Illustrating this reflection are Larry Achiampong's Pan African flags scattered around Liverpool’s city centre. The colours of the flags reflect Pan African symbolism: green, black and red represent Africa’s land, people and the struggles the continent has endured respectively, while yellow-gold represents a new dawn and prosperity. With some designs featuring 54 stars that represent the 54 countries of Africa, the flags evoke solidarity and collective empathy – while some of their locations speak to Liverpool’s connection with the enslavement of West Africans as part of the transatlantic slave trade. Iconic and highly visible, the flags are a clear reference to community, motion and the human figure in ascension.

Rashid Johnson, Stacked Heads, 2020. Installation view at Canning Dock Quayside. Photograph: Mark McNulty

“Exploring concepts of the body, the Biennial draws on non-Western thinking that challenges our understanding of the individual as a defined, self-sufficient, entity. Instead, the body is seen as fluid, being continuously shaped by, and actively shaping its environment”, adds Moscoso. Set near Tate Liverpool on Canning Dock Rashid Johnson’s Stacked Heads (2020) evoke a sense of collective anxiety: the outdoor sculpture, a totem of two black cast heads made from bronze, is furnished with yucca and cacti plants that give the heads a mad silhouette and personality. While the plants were selected for their endurance to harsh winds and saline water of the Mersey, their resilience – as well as the location of the sculpture - speak to the origins of present-day racial discrimination and violence – the transatlantic slave trade – of which Canning Dock was an early facilitator.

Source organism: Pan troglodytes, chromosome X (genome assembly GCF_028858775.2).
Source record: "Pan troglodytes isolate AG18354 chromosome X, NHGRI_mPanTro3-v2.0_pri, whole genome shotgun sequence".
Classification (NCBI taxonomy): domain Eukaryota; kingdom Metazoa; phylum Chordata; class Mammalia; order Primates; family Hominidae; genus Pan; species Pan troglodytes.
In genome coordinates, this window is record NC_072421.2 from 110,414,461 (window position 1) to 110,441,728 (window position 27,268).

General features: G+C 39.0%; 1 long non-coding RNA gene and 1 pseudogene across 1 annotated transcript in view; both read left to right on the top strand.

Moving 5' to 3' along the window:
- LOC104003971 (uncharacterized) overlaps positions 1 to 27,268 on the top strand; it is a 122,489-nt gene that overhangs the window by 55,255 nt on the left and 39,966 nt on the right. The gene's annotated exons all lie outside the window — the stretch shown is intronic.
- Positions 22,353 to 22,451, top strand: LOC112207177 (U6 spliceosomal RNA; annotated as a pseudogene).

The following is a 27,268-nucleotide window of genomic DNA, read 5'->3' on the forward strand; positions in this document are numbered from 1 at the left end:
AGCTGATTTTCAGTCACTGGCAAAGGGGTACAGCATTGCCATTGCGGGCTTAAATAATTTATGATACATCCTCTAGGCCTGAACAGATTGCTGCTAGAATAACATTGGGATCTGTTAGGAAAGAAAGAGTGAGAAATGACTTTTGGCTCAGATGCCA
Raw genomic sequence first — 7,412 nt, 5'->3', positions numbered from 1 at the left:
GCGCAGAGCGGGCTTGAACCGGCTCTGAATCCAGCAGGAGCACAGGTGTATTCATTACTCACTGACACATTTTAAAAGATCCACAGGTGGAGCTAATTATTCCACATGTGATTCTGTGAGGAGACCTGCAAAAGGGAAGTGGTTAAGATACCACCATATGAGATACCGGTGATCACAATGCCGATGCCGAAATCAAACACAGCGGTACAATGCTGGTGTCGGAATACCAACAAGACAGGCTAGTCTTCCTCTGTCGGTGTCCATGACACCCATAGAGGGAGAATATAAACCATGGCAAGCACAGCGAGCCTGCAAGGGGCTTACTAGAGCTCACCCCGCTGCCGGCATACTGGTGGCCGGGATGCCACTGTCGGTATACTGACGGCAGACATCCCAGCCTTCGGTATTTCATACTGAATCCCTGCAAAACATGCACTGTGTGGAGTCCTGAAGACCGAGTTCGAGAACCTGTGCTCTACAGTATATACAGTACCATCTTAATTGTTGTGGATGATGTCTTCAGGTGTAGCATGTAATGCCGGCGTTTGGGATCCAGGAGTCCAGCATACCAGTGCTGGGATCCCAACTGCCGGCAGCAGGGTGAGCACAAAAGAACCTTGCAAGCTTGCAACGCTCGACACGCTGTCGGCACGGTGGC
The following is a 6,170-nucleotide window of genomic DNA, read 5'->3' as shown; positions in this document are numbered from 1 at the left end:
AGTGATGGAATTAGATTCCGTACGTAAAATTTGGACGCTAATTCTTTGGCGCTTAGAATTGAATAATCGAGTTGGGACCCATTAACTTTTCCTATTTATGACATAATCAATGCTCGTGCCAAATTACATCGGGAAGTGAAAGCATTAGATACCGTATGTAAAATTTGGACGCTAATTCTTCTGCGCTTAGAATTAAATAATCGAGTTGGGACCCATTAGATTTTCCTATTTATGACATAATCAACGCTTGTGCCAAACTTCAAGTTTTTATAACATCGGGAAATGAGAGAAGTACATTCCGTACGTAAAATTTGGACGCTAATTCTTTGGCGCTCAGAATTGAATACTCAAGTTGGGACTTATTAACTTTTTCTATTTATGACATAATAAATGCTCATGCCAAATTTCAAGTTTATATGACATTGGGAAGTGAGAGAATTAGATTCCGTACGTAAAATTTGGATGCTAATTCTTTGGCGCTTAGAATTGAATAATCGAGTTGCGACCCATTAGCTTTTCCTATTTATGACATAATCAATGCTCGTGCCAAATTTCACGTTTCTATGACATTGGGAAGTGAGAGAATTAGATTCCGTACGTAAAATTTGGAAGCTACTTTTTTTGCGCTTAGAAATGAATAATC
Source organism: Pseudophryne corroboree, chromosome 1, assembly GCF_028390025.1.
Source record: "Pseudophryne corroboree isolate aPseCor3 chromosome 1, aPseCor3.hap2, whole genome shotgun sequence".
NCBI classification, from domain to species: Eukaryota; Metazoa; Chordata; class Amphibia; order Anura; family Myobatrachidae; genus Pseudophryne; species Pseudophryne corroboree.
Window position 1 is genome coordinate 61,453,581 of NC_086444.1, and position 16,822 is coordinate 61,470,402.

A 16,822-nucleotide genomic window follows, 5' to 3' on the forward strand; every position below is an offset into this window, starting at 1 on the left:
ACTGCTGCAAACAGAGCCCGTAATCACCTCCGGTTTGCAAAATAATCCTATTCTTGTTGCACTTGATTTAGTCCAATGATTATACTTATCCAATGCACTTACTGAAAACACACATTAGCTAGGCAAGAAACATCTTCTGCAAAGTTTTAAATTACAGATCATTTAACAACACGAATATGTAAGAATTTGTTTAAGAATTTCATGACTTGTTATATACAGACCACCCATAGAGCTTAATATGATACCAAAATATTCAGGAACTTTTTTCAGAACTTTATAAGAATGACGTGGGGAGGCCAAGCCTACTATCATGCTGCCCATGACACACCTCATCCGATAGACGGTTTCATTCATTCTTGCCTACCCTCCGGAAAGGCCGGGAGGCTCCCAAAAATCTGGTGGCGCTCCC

French artist Camille Henrot's works explore obscured aspects of motherhood in relationship to the feminine body; a huge photomontage by Linder - Bower of Bliss (2021) – inspired by the act of transformation and the daily life of women in Liverpool throughout history; or Erick Beltrán's musical journey Superposition (2021) played across a fleet of Liverpool’s ComCab taxis, the Biennial has taken over the city, exploring the rich theme in countless directions.

Camille Henrot, Mon Corps de Femme, 2019. Installation view at Lewis's Building, Liverpool Biennial 2021. Photography: Rob Battersby

“This Biennial’s creative vision has produced a vital and thought-provoking edition with The Stomach and the Port, addressing some of the big questions of our times and overcoming significant challenges which the pandemic has presented along the way”, concludes Biennale Director Dr. Samantha Lackey.

In these challenging times, when traveling isn’t always possible, the Biennial’s Online Portal is another great way to discover the many works and installations: a platform presenting an introduction to each of the artists and entry points, along with a dynamic digital programme Processes of Fermentation, it combines live performances, artist interviews, curatorial videos, artist-led discussions and workshops, a film programme and podcasts.

If you are able to travel to Liverpool, Hope Street Hotel sits in the city’s Georgian neighbourhood, across the Liverpool Philharmonic, steps away from the monumental cathedral. Housed in a Venetian-style building with an attractive facade that was built in 1860 to resemble a palazzo, the hotel now welcomes minimalist interiors, a collection of modernist furniture, exposed brick walls and natural light: perfectly calm after a day exploring art venues. Partnering with the Biennial, it welcomes most artists and collectors.